The Spirit of '76
We all gathered together tonight, hundreds of American Olim, in Kraft Stadium, under a gorgeous Jerusalem sky to celebrate our other home, the United States of America on the occasion of the 230th anniversary of its independence. We listened to Bluegrass and Country Music, ate Burgers and Hot Dogs and reminisced about the Old Country.
Thirty years ago, I was in the exact reverse situation. On July 4, 1976 I was all camped out with friends on the banks of the Charles River, waiting for the fabled Boston Pops Fourth of July concert (accompanied by howitzers and fireworks) in celebration of America's Bicentennial. Part of me was, at the same time, six thousand miles away with the celebrations here in Israel at the thrilling rescue of the Entebbe hostages. Pride merged with pride. Joy merged with joy.
Judging from my experiences in 'flyover' America, the USA is still pretty resolute. Here in Israel, most people don't understand that New York and LA just don't represent America. (Certainly the NY Times, LA Times and the NYROB don't). America is still a 'sleeping giant filled with a terrible resolve' (as Yamamoto said, and discovered).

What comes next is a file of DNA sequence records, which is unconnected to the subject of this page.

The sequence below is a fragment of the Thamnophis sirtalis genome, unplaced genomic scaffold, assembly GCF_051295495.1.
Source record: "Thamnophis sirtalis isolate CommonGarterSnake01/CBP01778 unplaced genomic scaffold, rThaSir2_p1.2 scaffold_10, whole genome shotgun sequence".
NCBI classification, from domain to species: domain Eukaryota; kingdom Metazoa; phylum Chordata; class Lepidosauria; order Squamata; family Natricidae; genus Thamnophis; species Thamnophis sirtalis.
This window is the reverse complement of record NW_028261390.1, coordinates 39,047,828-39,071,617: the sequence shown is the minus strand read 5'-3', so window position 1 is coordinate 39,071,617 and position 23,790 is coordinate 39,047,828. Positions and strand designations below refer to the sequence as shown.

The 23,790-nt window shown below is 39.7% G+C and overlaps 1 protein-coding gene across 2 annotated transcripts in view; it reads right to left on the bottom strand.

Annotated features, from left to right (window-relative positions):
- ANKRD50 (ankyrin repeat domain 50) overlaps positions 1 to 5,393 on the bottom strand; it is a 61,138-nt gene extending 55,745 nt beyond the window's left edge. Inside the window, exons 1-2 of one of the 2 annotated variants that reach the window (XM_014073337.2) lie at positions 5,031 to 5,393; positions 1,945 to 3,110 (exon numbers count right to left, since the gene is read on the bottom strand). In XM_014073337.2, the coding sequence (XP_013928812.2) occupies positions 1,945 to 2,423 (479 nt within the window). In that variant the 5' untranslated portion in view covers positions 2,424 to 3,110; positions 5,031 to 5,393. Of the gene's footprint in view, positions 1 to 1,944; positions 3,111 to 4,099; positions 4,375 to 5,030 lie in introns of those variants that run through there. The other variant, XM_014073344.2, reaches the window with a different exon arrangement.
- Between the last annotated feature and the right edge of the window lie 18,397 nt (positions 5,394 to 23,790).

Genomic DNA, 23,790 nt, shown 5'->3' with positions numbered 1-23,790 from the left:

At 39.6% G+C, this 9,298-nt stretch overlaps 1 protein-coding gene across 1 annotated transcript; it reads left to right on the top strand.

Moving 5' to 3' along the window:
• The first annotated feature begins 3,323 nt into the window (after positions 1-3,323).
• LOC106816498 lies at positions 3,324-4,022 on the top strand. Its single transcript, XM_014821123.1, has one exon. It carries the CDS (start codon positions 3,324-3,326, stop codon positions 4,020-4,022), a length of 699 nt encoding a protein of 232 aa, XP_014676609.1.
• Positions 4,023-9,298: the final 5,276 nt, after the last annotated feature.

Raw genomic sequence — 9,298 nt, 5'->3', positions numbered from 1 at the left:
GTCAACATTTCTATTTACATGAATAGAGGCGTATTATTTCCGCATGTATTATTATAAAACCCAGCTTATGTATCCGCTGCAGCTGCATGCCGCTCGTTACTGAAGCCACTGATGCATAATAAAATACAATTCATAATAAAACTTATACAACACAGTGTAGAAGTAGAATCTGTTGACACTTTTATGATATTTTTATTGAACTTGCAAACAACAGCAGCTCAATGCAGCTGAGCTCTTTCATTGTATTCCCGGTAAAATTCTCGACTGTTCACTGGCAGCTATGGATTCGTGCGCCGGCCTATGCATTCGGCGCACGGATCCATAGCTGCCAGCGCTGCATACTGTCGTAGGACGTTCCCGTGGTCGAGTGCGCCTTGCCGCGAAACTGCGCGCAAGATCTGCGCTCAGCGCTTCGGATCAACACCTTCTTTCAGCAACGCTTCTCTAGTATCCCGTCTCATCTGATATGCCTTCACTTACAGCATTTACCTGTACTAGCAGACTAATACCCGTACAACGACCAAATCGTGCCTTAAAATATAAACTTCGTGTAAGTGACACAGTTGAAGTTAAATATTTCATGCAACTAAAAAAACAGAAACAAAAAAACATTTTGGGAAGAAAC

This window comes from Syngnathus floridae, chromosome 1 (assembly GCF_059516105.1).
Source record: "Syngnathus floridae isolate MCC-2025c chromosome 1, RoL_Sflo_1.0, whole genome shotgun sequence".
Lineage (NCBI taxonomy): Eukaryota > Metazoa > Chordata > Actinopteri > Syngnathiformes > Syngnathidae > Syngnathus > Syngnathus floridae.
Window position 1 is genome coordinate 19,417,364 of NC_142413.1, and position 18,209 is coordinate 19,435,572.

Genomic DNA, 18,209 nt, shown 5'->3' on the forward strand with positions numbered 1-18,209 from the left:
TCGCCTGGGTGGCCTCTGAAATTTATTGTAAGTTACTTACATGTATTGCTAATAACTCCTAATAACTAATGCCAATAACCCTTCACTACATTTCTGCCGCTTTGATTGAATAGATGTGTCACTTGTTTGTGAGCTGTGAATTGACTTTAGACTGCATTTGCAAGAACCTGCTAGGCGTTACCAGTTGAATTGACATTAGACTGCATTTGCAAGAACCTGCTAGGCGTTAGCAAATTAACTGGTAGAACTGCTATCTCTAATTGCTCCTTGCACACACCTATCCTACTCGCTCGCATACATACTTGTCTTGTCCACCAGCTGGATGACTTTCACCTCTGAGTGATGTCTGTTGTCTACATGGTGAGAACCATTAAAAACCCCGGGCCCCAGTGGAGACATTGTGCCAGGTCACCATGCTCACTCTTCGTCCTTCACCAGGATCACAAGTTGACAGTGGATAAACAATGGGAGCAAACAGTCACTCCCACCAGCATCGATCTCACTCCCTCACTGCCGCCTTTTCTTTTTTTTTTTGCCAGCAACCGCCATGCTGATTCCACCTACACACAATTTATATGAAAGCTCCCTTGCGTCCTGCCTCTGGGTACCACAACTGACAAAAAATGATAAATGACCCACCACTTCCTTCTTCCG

Israel, however, is another story. Ehud (I'm tired of fighting) Olmert and his pygmies are light years away from Israel of 1976. I suspect that they are as representative of the Jews of Israel as Michael Moore is of the average American. The problem is that Michael Moore is a stupid white guy and Olmert and Co. are actually in charge here.
In any event, on the way home from Jerusalem, I was thinking about things that we American-Israelis could give this country- not that the local elites will never accept them, but go know:
Freedom of Speech
Freedom to Freely Criticize Elected Officials
Freedom of Assembly
Writs of Habeas Corpus
No Bills of Attainder
Personal Legislative Representation
Accepting Responsibility for Errors
'Taking the Hit'
Belief in Our Right to Exist
"One Nation, Under God'
Legislative Ratification of Judicial Appointments
Trial by Jury
The Fourteenth Amendment
Finally, consider this:
Now I make it my earnest prayer that God would have you and the State over which you preside, in His holy protection, that He would incline the hearts of the citizens to cultivate a spirit of subordination and obedience to government, to entertain brotherly affection and love for one another, for their fellow citizens and the United States at large, and particularly for their brethren who have served in the field, and finally, that He would most graciously be pleased to dispose us all to do justice, to love mercy and to demean ourselves with that charity, humility and pacific temper of mind which were the characteristics of the Divine Author of our blessed religion and without an humble imitation of whose example in these things we can never hope to be a happy nation. I have the honor to be, with much esteem and respect, Sir, your Excellency's most obedient and most humble servant. George Washington (8 June 1783)